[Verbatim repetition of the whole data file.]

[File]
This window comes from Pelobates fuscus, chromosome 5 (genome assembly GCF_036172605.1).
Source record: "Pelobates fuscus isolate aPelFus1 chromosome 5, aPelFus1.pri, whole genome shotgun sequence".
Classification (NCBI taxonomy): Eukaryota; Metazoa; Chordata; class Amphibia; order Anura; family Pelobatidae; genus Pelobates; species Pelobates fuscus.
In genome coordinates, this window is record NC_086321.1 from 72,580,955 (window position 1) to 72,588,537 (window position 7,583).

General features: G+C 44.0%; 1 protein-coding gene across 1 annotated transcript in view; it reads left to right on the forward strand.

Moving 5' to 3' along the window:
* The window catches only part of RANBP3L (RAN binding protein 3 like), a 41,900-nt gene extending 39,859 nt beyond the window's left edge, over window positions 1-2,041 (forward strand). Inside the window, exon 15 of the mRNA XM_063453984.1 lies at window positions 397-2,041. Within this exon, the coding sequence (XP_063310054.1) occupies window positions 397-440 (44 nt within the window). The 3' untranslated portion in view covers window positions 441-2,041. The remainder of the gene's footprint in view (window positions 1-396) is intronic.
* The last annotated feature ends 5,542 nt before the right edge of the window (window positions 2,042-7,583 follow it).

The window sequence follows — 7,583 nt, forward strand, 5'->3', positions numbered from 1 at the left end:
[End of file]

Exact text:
This window comes from Pelobates fuscus, chromosome 5 (genome assembly GCF_036172605.1).
Source record: "Pelobates fuscus isolate aPelFus1 chromosome 5, aPelFus1.pri, whole genome shotgun sequence".
Classification (NCBI taxonomy): Eukaryota; Metazoa; Chordata; class Amphibia; order Anura; family Pelobatidae; genus Pelobates; species Pelobates fuscus.
In genome coordinates, this window is record NC_086321.1 from 72,580,955 (window position 1) to 72,588,537 (window position 7,583).

General features: G+C 44.0%; 1 protein-coding gene across 1 annotated transcript in view; it reads left to right on the forward strand.

Moving 5' to 3' along the window:
* The window catches only part of RANBP3L (RAN binding protein 3 like), a 41,900-nt gene extending 39,859 nt beyond the window's left edge, over window positions 1-2,041 (forward strand). Inside the window, exon 15 of the mRNA XM_063453984.1 lies at window positions 397-2,041. Within this exon, the coding sequence (XP_063310054.1) occupies window positions 397-440 (44 nt within the window). The 3' untranslated portion in view covers window positions 441-2,041. The remainder of the gene's footprint in view (window positions 1-396) is intronic.
* The last annotated feature ends 5,542 nt before the right edge of the window (window positions 2,042-7,583 follow it).

The window sequence follows — 7,583 nt, forward strand, 5'->3', positions numbered from 1 at the left end: